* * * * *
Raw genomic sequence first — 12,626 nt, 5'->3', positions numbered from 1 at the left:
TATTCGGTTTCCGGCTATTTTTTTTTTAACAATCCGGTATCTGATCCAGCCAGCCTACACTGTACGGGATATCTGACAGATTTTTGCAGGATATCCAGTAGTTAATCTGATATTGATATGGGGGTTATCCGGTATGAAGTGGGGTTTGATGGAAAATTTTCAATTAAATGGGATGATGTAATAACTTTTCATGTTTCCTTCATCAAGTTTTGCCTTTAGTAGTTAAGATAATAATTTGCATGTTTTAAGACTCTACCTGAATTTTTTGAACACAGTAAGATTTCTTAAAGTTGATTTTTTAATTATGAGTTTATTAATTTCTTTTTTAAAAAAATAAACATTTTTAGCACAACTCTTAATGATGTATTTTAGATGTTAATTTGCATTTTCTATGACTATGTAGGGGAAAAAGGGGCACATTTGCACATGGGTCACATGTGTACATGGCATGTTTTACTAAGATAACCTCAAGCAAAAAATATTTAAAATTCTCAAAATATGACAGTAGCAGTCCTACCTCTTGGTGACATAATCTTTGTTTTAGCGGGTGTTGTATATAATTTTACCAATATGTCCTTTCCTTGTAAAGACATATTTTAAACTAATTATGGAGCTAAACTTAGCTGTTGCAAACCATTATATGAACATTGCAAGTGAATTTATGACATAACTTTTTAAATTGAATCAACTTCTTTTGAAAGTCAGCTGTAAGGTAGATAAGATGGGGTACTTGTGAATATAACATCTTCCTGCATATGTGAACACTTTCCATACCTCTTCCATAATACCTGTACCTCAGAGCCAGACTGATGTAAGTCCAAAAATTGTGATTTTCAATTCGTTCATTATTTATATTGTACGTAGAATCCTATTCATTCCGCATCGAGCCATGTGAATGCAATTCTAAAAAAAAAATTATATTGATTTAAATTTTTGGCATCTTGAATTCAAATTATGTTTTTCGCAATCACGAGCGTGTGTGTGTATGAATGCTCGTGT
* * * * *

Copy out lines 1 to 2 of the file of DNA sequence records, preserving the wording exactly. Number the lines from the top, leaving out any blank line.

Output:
Raw genomic sequence first — 12,626 nt, 5'->3', positions numbered from 1 at the left:
TATTCGGTTTCCGGCTATTTTTTTTTTAACAATCCGGTATCTGATCCAGCCAGCCTACACTGTACGGGATATCTGACAGATTTTTGCAGGATATCCAGTAGTTAATCTGATATTGATATGGGGGTTATCCGGTATGAAGTGGGGTTTGATGGAAAATTTTCAATTAAATGGGATGATGTAATAACTTTTCATGTTTCCTTCATCAAGTTTTGCCTTTAGTAGTTAAGATAATAATTTGCATGTTTTAAGACTCTACCTGAATTTTTTGAACACAGTAAGATTTCTTAAAGTTGATTTTTTAATTATGAGTTTATTAATTTCTTTTTTAAAAAAATAAACATTTTTAGCACAACTCTTAATGATGTATTTTAGATGTTAATTTGCATTTTCTATGACTATGTAGGGGAAAAAGGGGCACATTTGCACATGGGTCACATGTGTACATGGCATGTTTTACTAAGATAACCTCAAGCAAAAAATATTTAAAATTCTCAAAATATGACAGTAGCAGTCCTACCTCTTGGTGACATAATCTTTGTTTTAGCGGGTGTTGTATATAATTTTACCAATATGTCCTTTCCTTGTAAAGACATATTTTAAACTAATTATGGAGCTAAACTTAGCTGTTGCAAACCATTATATGAACATTGCAAGTGAATTTATGACATAACTTTTTAAATTGAATCAACTTCTTTTGAAAGTCAGCTGTAAGGTAGATAAGATGGGGTACTTGTGAATATAACATCTTCCTGCATATGTGAACACTTTCCATACCTCTTCCATAATACCTGTACCTCAGAGCCAGACTGATGTAAGTCCAAAAATTGTGATTTTCAATTCGTTCATTATTTATATTGTACGTAGAATCCTATTCATTCCGCATCGAGCCATGTGAATGCAATTCTAAAAAAAAAATTATATTGATTTAAATTTTTGGCATCTTGAATTCAAATTATGTTTTTCGCAATCACGAGCGTGTGTGTGTATGAATGCTCGTGT